A common misconception when it comes to agriculture is Old MacDonald’s big red barn, complete with one horse, one cow, one pig and a rooster. However, the majority of agricultural livestock operations today specialize in raising many animals from one or two different species, such cattle for beef, pigs for pork, chickens for meat or eggs, or dairy cows for milk products. In Canada, less than 3% of people are farmers, and so this type of large-scale intensive agriculture is required to provide enough food for the rest of our population.
But that leaves the question, how do you fit them all in that red barn? We asked an expert at the University of Saskatchewan’s Western College of Veterinary Medicine, Dr. Yolande Seddon: ‘Where do pigs live?’ Seddon is a researcher with a focus of understanding the behaviour and welfare of farm swine (pigs!), so farmers can understand the specific needs of pigs and raise them in a manner that protects their welfare. Animal welfare is the humane treatment of animals.
The majority of pigs in Canada are raised in long, climate-controlled barns with adjustable lighting, fresh food and water dispensers. Swine housing allows farmers to closely monitor their pigs’ health and nutritional needs and make sure the pigs are comfortable and thriving.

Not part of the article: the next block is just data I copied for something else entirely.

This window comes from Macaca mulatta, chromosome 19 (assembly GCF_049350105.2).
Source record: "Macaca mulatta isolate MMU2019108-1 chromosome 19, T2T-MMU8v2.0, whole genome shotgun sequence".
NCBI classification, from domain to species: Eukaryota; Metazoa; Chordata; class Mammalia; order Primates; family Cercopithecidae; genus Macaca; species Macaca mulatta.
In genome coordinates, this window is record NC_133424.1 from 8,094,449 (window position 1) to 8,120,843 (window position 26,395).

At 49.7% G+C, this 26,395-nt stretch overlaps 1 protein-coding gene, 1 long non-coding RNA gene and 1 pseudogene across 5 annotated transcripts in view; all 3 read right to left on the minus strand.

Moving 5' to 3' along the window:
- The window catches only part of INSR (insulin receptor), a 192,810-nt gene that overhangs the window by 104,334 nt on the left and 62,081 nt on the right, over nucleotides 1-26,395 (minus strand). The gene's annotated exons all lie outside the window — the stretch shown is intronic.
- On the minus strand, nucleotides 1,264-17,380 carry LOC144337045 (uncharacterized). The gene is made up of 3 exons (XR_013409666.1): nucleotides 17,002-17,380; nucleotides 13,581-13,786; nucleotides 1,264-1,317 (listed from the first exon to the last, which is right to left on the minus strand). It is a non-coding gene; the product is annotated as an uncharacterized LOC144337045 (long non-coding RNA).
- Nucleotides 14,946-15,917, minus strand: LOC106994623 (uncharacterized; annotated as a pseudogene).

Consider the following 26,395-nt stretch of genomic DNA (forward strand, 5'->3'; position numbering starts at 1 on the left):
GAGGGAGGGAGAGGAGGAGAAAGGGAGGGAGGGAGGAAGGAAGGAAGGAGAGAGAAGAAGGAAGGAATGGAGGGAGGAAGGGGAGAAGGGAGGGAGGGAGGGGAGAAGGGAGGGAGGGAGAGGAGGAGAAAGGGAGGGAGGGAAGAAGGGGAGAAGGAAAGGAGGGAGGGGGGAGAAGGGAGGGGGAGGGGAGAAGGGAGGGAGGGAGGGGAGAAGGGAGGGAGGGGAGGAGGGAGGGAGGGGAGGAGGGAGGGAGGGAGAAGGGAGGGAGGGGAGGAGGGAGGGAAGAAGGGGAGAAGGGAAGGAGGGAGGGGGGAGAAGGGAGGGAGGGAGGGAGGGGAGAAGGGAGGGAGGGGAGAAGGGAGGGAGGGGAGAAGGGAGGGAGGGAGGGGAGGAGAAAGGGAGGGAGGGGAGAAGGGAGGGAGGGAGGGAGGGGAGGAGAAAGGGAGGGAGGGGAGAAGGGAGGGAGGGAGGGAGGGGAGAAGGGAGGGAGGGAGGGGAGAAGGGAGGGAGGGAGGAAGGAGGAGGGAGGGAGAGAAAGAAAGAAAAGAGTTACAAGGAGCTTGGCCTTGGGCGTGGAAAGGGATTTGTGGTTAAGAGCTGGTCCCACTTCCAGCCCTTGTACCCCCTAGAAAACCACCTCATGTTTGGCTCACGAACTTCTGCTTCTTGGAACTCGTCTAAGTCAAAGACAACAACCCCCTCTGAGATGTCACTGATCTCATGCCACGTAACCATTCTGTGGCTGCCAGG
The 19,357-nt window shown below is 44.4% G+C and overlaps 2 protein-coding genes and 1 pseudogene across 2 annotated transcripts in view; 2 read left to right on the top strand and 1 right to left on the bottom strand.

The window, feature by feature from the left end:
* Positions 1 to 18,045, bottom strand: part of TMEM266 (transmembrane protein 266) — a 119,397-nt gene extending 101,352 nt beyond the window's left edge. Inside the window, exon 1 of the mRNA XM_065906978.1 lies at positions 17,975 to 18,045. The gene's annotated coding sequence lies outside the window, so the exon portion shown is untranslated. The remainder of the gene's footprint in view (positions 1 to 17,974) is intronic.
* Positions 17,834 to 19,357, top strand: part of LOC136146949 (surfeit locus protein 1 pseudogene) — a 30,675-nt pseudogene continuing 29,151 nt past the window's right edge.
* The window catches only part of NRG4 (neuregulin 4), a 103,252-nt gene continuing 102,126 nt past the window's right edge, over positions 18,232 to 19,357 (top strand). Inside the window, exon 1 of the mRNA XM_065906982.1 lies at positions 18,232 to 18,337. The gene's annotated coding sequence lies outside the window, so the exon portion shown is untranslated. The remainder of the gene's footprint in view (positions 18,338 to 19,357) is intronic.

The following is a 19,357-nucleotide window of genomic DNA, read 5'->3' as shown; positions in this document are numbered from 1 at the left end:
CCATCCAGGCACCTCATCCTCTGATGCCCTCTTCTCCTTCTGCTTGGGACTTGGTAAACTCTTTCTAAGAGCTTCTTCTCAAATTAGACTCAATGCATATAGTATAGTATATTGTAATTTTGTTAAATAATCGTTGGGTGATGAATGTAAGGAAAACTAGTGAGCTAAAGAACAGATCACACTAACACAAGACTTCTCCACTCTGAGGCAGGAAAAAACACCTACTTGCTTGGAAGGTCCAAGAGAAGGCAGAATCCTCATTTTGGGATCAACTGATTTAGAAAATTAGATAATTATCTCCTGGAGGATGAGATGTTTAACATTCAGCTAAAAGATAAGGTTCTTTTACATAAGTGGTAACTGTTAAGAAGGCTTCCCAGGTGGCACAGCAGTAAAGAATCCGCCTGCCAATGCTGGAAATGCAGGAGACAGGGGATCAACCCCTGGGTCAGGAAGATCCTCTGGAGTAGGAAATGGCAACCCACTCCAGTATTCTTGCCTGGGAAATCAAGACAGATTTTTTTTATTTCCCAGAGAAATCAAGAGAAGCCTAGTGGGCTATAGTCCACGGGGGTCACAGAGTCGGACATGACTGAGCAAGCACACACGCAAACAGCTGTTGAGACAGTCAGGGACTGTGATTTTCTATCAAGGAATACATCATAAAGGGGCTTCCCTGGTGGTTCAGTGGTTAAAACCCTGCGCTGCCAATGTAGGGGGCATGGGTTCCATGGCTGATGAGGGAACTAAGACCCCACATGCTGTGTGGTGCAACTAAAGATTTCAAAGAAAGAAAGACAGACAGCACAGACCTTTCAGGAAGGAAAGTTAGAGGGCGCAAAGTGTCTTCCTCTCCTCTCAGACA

Pig pens are made up of high quality, comfortable materials that are thoughtfully arranged into separate areas for feeding, drinking, sleeping and manure. The floor can be slotted to allow the waste to fall through and separated from the animals so they remain clean. Other barns use straw bedding to absorb waste and allow the animals to root around and express natural behaviours. If there’s no straw, then the farmers add toys and other materials for the pigs to play with and keep them busy.
It’s true that some smaller farmers still raise pigs in pens or pastures outside. These pigs are provided shelter and are able to root in the dirt for grubs. But raising pigs outdoors is not easy because pigs are sensitive to cold weather and temperature changes. They are also vulnerable to predators and diseases that can be transmitted by wildlife.
Balancing animal welfare and the cost of production is important to keep farms in operation. Some pig barns include an outdoor fenced area along the barn that the pigs can venture out into but still have the protection from the elements and predators. These barns still allow farmers to closely monitor their animals while providing the pigs more room to express natural behaviour.
Pig barns are protected by biosecurity protocols that are designed to keep diseases from spreading between barns and from humans to pigs which means they aren’t open to outside visitors. In fact, on many large pig farms, workers are required to shower before they enter the barn to keep the pigs safe from any pathogens that might spread disease.
If you’d like to learn more about how pigs are raised, check out the other videos in our series.
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